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The once critically endangered giant panda has rebounded in numbers in recent years, representing one of the most successful restoration and conservation stories, however a new study has found that while many other animals in the same landscape have benefited from these conservation efforts, some have not been so lucky. 

Decades of conservation efforts to create protected habitats for the giant panda bear, native to central China, has pulled it back from the brink of extinction. However, some animals have not been as fortunate.

According to a new study published in the journal Nature Ecology & Evolution, leopards, snow leopards, wolves and Asian wild dogs have nearly disappeared from a great majority of the protected areas. The study analysed data from 73 protected areas, including 66 giant panda nature reserves, comparing previous data with a decade’s worth of camera-trap surveys.

Since the set up of panda reserves in the 1960s, all four species have been absent from a big proportion of reserves: leopards have disappeared from 81% of reserves, snow leopards from 38%, wolves from 77% and dholes from 95%. Modern figures are worrying- in the case of the Asian wild dog, only four sightings of the species has been identified among data from almost 8 000 survey stations recording more than 1.5 million camera days’ of footage.

The researchers in China have stressed how logging, poaching and disease have driven them to near extinction, which they say could result in ‘major shifts, even collapse, in ecosystems’. 

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Without the presence of leopards and wolves, deer and livestock can roam unrestrained, leading to damaged natural habitats with knock-on effects for other wildlife species, including pandas themselves. 

Conservationists previously believed that by protecting the panda’s forests, they would also inadvertently be protecting many other species roaming the same habitat. But while this has proven a successful method for some other wildlife species, such efforts do not appear to have the same positive effects for large carnivores, such as the leopard or wolf.

The team of researchers now believes that a broader, holistic approach is ideal and more appropriate in managing the ecosystem in which the panda resides, one that also ensures the safety of key species who share the same environment.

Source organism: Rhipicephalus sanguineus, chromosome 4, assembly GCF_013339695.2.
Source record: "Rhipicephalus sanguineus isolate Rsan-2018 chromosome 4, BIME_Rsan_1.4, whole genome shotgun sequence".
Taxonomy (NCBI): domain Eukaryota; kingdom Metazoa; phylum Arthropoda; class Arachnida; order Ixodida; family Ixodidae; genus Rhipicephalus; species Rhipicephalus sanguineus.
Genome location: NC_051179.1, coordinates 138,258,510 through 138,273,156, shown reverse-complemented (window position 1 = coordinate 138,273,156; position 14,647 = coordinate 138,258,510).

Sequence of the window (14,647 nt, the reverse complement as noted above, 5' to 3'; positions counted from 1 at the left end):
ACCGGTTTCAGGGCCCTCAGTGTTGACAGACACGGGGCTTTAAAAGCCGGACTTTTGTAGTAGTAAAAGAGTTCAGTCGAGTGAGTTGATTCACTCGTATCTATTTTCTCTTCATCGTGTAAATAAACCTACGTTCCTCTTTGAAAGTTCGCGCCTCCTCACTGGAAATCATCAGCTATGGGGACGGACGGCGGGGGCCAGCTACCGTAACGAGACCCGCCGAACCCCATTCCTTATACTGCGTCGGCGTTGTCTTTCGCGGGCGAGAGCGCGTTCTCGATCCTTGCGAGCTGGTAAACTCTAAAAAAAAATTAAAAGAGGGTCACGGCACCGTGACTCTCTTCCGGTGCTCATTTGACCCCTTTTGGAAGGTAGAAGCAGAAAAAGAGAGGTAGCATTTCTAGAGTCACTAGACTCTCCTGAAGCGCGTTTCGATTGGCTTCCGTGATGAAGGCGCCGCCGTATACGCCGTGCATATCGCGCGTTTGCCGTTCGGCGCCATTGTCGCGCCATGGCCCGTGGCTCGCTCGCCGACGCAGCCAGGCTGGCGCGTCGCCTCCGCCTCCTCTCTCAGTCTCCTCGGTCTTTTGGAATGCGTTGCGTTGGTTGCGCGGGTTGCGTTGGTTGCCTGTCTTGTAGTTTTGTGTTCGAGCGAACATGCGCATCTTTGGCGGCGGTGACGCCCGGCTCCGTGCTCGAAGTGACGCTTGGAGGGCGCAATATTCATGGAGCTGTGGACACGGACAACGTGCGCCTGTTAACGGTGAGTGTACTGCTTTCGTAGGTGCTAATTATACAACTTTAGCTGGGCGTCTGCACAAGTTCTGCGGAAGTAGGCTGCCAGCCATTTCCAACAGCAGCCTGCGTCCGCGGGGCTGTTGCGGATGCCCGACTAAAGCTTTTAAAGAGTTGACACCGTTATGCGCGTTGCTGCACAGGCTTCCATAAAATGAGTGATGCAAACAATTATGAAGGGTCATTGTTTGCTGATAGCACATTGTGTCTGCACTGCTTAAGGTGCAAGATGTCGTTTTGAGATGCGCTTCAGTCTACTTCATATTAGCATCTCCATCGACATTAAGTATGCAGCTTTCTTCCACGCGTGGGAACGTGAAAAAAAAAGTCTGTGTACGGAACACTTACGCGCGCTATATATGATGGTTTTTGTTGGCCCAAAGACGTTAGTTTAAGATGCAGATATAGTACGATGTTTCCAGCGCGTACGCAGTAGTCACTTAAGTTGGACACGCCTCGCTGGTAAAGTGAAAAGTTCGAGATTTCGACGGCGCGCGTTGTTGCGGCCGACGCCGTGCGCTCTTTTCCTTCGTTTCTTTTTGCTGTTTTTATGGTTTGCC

This was “critically needed to better increase the resilience and sustainability of the ecosystems not only for giant pandas but also for other wild species,” said co-author Dr Sheng Li of Peking University in Beijing. 

The researchers pointed out numerous measures allowing for this to be achieved, including enforcement against poaching and restoring habitats for the animals that large carnivores consume.

Giant Panda Conservation Efforts

Giant pandas are prime examples of conservation success. Their population numbers in the wild are finally rebounding after years of decline, and in 2016 their status was upgraded from “endangered” to “vulnerable” on the official extinction IUCN Red List.

Regarded as an “umbrella species,” protecting the giant panda indirectly protects other wildlife within the same ecological community through forest protection which subsequently benefits the likes of plants, birds and small carnivores.

Large predators, such as leopards, snow leopards, wolves and small Asian dogs called dholes, seem to have fared badly in comparison to the conservation efforts of the panda- demonstrating how despite the evidence suggesting positive feedback for some species, this does not apply to all species. 

As the researchers have suggested, it is vital that a more holistic approach be taken to protect species across a broad spectrum and not just a select few. Doing so would ensure that the ecosystem is able to sustain itself without too much human interference.